Horsetooth Open Space was established as a regional park in 1982 as a way to preserve the mountain and its natural and cultural history from residential development. From 1998 to 2003, the Hughey, Culver, and Soderberg Homestead Open Spaces were added to the Horsetooth Mountain property. The park is known for Horsetooth Rock, which can be seen from the front range. If you visit in the spring, stop by Horsetooth Falls, a spectacular waterfalls display.
A legend among the Arapaho people that once populated what is now Northeast Colorado is of a great warrior killing a rampaging giant in battle. The warrior brought peace to the valley for his people and the giant’s body fell to the earth forming Horsetooth Mountain, the iconic rock outcropping that gives Horsetooth Mountain Open Space its name.
What isn’t legend is that archeological evidence shows the Horsetooth Mountain Open Space was inhabited by indigenous people as long as 12,000 years ago. Today’s visitors to the 2,711-acre open space in Larimer County, just four miles west of Fort Collins
, will discover the same incredible views of the Colorado Front Range that the Arapaho, Cheyenne, Ute, and Shoshone once witnessed long ago.
A marvel of 29 miles of hiking trails packed into an area of just four square miles awaits the serious and casual hiker. The open space ranges from just over a mile high to 7,255 at its highest point, creating a challenging climb for even the most experienced outdoor enthusiast. You can connect via the trails to Lory State Park and Blue Sky Trail.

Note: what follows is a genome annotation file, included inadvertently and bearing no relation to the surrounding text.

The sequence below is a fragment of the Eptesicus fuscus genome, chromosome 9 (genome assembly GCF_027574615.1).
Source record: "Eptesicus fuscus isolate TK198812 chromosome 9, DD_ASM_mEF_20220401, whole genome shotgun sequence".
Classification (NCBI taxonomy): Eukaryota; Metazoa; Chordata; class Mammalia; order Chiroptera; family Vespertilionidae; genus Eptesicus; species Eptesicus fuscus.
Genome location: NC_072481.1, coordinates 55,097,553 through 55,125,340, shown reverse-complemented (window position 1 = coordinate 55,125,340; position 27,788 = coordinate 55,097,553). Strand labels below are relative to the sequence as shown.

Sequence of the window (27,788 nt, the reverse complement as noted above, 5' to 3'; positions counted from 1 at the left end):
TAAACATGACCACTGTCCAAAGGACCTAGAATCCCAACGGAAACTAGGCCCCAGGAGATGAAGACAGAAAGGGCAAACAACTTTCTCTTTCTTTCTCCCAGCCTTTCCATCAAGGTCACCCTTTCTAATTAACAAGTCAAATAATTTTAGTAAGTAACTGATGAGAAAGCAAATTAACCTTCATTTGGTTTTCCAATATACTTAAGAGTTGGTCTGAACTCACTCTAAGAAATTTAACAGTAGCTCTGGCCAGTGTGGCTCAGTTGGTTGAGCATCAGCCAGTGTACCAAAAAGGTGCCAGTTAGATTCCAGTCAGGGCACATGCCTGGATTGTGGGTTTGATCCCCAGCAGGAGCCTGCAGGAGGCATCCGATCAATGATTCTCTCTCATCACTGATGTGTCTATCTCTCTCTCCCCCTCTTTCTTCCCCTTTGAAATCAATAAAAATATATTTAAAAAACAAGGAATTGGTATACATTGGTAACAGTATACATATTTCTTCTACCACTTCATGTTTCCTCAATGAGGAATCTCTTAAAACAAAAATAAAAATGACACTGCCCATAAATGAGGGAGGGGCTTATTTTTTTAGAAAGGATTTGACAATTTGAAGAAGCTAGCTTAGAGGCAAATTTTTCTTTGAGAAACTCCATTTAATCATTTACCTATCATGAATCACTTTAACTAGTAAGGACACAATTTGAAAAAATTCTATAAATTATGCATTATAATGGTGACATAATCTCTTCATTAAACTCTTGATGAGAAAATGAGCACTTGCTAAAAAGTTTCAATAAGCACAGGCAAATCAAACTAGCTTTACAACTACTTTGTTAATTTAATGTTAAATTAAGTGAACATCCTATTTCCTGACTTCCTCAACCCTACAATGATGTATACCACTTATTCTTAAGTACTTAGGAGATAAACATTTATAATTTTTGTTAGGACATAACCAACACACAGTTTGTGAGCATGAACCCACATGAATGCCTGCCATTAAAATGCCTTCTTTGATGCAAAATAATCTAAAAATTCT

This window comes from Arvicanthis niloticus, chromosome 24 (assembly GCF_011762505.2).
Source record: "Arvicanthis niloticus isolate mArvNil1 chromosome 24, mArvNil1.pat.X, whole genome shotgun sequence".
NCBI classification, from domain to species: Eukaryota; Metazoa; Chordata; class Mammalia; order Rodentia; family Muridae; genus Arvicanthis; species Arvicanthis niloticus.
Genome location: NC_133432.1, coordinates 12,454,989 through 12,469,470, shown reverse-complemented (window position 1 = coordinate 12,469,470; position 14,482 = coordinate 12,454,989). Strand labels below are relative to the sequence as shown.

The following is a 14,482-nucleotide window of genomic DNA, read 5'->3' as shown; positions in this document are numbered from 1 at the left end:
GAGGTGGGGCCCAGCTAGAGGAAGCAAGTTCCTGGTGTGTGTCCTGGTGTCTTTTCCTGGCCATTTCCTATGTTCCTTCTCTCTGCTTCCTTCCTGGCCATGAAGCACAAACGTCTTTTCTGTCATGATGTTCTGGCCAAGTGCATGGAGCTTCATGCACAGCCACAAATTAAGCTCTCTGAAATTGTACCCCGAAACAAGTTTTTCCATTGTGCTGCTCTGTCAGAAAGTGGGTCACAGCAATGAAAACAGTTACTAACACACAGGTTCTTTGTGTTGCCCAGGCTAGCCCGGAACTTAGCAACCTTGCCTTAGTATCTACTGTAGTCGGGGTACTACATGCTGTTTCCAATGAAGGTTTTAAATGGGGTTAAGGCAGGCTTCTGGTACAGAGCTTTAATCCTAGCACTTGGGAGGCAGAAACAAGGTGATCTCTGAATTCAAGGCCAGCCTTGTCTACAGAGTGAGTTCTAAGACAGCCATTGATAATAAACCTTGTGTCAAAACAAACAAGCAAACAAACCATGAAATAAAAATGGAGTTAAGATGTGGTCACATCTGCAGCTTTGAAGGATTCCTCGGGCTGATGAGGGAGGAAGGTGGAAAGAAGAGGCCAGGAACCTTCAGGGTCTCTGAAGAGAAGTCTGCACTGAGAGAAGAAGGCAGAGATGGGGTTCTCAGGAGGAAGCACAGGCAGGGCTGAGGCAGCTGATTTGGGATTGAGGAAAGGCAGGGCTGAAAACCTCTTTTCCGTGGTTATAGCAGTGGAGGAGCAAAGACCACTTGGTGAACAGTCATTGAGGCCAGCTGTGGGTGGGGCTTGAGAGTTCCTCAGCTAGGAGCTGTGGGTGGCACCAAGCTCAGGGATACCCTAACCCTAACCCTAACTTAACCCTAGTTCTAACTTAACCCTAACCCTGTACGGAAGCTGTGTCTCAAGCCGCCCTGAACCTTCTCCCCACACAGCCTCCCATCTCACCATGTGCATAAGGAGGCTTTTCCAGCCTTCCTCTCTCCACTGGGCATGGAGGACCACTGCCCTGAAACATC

The trailhead is open 24 hours a day and offers a wide variety of camping experiences. You can purchase a permit for a non-electric campsite or one with electricity. Full hookups are also offered, along with camper cabins, a boat-in-campsite available from May to September, and the unique experience of camping in a tipi.
Far from just hiking it offers a unique fishing experience on Horsetooth Reservoir. Anglers working from a boat or on the nearly 20 miles of shoreline can catch crappie, bluegill, perch, smallmouth bass, walleye, white bass, splake, and trout.
The landscape of Horsetooth Mountain Open Space has been the backdrop for an immense scope of human history, reaching back more than 12,000 years. For thousands of years, American Indian tribes traveled the land, hunting, gathering, camping, and living in the red rock canyons that wind through the property. Euro-American fur trappers and traders arrived in the early 1800s, and the discovery of gold and silver in the Horsetooth Valley in 1858 led eager prospectors to try their hand at mining. Soon after, settlers began homesteading on the mountain and by the 1880s the population grew as the industries around the mountain – logging, quarrying, ranching, farming, and digging Horsetooth Reservoir– all proved to be profitable.
As a bonus, each trail welcomes dogs and many allow cycling and horseback riding. Your reward for hiking is beautiful scenery that could include the namesake Horsetooth Rock as well as Horsetooth Falls, depending on which trail you pick. After your hike, refuel with your packed lunch at one of the picnic areas.
Close to Fort Collins
and a dozen miles northwest of Loveland, Horsetooth Mountain Open Space is the perfect escape from the bustling life of the Front Range. Visit year-round to get a unique taste of life in the Colorado wilderness with all the amenities of home. Entrance fees are required with pricing established for single vehicles, boats, and discounts for disabled visitors, seniors, and veterans.
Horsetooth Mountain is open 12 months a year, providing seasonal adventures as summer turns to winter and then back again in the foothills of the Rockies.